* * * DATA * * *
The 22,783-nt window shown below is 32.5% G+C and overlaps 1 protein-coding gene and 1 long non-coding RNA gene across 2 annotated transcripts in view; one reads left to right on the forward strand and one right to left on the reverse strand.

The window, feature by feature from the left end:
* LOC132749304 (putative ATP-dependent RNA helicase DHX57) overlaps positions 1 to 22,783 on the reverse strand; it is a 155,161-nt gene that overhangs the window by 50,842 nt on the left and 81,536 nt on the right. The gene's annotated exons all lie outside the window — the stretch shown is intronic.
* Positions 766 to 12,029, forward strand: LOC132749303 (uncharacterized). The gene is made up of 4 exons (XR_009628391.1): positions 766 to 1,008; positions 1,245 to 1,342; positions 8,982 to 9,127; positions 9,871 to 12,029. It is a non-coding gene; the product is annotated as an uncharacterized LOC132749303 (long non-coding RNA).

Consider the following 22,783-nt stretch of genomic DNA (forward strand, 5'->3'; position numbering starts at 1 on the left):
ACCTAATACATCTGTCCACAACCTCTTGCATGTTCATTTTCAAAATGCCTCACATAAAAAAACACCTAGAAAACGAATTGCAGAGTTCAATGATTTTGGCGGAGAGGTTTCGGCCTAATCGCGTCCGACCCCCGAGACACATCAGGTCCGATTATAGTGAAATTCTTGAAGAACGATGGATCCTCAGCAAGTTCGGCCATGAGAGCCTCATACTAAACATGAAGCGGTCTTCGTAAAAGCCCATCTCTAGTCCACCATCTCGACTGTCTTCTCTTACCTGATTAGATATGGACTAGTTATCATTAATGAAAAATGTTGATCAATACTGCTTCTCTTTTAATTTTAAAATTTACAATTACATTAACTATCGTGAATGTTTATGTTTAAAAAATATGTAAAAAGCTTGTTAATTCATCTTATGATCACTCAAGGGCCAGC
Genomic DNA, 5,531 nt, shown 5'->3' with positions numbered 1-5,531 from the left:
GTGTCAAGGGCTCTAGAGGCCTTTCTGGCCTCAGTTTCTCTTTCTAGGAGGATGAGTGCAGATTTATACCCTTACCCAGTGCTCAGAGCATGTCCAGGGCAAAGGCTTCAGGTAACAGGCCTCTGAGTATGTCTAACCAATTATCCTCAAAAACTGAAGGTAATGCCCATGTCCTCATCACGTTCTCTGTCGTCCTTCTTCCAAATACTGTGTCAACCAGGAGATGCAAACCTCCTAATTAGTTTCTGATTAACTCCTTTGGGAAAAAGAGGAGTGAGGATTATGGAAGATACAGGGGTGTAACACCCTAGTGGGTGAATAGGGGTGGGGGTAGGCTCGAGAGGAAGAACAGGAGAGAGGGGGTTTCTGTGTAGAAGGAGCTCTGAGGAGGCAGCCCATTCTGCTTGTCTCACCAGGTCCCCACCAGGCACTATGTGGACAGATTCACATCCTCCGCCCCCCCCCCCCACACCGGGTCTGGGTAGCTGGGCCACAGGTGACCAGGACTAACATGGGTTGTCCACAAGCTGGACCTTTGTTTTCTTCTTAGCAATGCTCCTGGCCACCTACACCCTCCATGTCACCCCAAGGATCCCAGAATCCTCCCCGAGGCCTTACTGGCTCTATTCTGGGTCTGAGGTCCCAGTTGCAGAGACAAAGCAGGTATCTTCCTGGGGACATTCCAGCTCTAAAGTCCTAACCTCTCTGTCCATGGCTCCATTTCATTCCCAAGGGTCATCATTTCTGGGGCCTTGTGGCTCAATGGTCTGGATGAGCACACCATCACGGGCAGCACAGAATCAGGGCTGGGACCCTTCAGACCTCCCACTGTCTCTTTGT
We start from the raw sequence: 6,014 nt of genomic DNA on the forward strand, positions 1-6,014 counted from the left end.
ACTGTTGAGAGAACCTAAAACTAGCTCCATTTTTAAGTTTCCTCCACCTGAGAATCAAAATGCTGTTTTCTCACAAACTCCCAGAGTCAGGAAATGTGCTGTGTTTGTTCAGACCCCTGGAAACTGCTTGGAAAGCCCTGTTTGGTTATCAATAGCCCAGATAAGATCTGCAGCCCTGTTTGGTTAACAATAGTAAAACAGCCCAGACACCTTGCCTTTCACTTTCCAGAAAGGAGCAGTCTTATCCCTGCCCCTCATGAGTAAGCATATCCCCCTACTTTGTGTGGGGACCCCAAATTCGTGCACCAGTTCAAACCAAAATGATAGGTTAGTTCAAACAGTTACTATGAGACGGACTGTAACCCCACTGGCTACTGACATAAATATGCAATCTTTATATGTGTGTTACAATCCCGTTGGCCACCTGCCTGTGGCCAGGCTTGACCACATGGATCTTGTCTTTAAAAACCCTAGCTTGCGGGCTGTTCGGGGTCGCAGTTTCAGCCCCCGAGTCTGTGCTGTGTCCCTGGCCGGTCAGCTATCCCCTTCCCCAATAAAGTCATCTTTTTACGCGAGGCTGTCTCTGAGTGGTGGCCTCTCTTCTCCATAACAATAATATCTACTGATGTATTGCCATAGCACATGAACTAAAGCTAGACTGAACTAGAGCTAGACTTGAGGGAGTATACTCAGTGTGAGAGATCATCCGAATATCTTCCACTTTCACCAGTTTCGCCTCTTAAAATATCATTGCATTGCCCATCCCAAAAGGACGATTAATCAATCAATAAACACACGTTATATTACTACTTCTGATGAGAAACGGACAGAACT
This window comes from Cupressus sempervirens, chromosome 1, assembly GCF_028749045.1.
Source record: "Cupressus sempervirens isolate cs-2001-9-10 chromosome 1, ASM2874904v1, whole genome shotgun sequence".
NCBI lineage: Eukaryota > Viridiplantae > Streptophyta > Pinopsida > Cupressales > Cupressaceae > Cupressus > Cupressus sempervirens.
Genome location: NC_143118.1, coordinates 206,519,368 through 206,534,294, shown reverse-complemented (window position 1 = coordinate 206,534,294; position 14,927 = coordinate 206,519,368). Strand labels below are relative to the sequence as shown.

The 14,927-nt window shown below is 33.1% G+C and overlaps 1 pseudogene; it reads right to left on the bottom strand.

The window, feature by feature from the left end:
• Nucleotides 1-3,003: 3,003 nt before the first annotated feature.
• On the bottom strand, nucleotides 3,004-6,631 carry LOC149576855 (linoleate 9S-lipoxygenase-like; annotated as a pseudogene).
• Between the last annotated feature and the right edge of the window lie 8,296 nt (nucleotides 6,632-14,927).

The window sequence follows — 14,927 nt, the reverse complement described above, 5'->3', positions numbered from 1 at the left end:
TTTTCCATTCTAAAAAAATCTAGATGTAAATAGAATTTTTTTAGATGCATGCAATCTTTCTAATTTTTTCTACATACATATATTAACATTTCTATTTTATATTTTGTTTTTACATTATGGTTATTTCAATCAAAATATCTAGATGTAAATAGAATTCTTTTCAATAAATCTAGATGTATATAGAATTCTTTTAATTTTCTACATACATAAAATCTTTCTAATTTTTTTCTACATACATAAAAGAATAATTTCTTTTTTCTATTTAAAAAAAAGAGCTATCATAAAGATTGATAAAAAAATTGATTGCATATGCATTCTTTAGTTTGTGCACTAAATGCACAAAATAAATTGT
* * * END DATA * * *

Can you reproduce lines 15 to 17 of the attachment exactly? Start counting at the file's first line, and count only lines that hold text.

The 14,927-nt window shown below is 33.1% G+C and overlaps 1 pseudogene; it reads right to left on the bottom strand.

The window, feature by feature from the left end:
• Nucleotides 1-3,003: 3,003 nt before the first annotated feature.